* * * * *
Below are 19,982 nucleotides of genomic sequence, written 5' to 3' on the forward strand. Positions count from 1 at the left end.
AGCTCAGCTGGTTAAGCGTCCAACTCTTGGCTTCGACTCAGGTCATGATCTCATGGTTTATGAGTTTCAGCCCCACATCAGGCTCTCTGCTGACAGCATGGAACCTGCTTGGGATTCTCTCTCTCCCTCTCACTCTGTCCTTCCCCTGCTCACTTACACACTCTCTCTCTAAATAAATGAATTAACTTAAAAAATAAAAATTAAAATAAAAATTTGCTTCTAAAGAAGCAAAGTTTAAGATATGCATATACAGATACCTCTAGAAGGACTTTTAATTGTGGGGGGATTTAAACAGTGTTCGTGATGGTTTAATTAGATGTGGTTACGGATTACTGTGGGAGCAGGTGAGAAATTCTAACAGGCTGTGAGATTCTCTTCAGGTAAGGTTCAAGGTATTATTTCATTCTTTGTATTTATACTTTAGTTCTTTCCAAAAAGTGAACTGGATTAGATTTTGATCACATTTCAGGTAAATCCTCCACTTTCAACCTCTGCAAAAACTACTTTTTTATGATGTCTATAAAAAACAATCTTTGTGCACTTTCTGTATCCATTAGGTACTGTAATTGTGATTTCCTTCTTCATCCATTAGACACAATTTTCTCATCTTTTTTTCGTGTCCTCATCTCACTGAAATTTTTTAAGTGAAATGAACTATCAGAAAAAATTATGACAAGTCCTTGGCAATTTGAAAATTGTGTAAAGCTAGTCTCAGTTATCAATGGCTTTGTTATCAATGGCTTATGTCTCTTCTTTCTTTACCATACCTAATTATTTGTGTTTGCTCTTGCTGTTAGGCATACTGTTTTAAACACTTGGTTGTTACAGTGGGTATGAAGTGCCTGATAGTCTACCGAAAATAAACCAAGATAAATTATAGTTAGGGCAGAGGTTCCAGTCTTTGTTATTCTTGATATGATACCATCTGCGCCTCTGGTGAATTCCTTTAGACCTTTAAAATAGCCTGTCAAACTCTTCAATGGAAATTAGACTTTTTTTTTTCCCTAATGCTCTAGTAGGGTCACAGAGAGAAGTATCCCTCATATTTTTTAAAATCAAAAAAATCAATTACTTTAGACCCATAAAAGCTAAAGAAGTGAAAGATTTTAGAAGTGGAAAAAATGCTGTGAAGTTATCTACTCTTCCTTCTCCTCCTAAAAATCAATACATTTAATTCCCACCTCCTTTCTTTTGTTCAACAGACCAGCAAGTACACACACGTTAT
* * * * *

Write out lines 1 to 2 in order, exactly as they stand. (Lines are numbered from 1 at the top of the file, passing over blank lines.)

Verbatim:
Below are 19,982 nucleotides of genomic sequence, written 5' to 3' on the forward strand. Positions count from 1 at the left end.
AGCTCAGCTGGTTAAGCGTCCAACTCTTGGCTTCGACTCAGGTCATGATCTCATGGTTTATGAGTTTCAGCCCCACATCAGGCTCTCTGCTGACAGCATGGAACCTGCTTGGGATTCTCTCTCTCCCTCTCACTCTGTCCTTCCCCTGCTCACTTACACACTCTCTCTCTAAATAAATGAATTAACTTAAAAAATAAAAATTAAAATAAAAATTTGCTTCTAAAGAAGCAAAGTTTAAGATATGCATATACAGATACCTCTAGAAGGACTTTTAATTGTGGGGGGATTTAAACAGTGTTCGTGATGGTTTAATTAGATGTGGTTACGGATTACTGTGGGAGCAGGTGAGAAATTCTAACAGGCTGTGAGATTCTCTTCAGGTAAGGTTCAAGGTATTATTTCATTCTTTGTATTTATACTTTAGTTCTTTCCAAAAAGTGAACTGGATTAGATTTTGATCACATTTCAGGTAAATCCTCCACTTTCAACCTCTGCAAAAACTACTTTTTTATGATGTCTATAAAAAACAATCTTTGTGCACTTTCTGTATCCATTAGGTACTGTAATTGTGATTTCCTTCTTCATCCATTAGACACAATTTTCTCATCTTTTTTTCGTGTCCTCATCTCACTGAAATTTTTTAAGTGAAATGAACTATCAGAAAAAATTATGACAAGTCCTTGGCAATTTGAAAATTGTGTAAAGCTAGTCTCAGTTATCAATGGCTTTGTTATCAATGGCTTATGTCTCTTCTTTCTTTACCATACCTAATTATTTGTGTTTGCTCTTGCTGTTAGGCATACTGTTTTAAACACTTGGTTGTTACAGTGGGTATGAAGTGCCTGATAGTCTACCGAAAATAAACCAAGATAAATTATAGTTAGGGCAGAGGTTCCAGTCTTTGTTATTCTTGATATGATACCATCTGCGCCTCTGGTGAATTCCTTTAGACCTTTAAAATAGCCTGTCAAACTCTTCAATGGAAATTAGACTTTTTTTTTTCCCTAATGCTCTAGTAGGGTCACAGAGAGAAGTATCCCTCATATTTTTTAAAATCAAAAAAATCAATTACTTTAGACCCATAAAAGCTAAAGAAGTGAAAGATTTTAGAAGTGGAAAAAATGCTGTGAAGTTATCTACTCTTCCTTCTCCTCCTAAAAATCAATACATTTAATTCCCACCTCCTTTCTTTTGTTCAACAGACCAGCAAGTACACACACGTTAT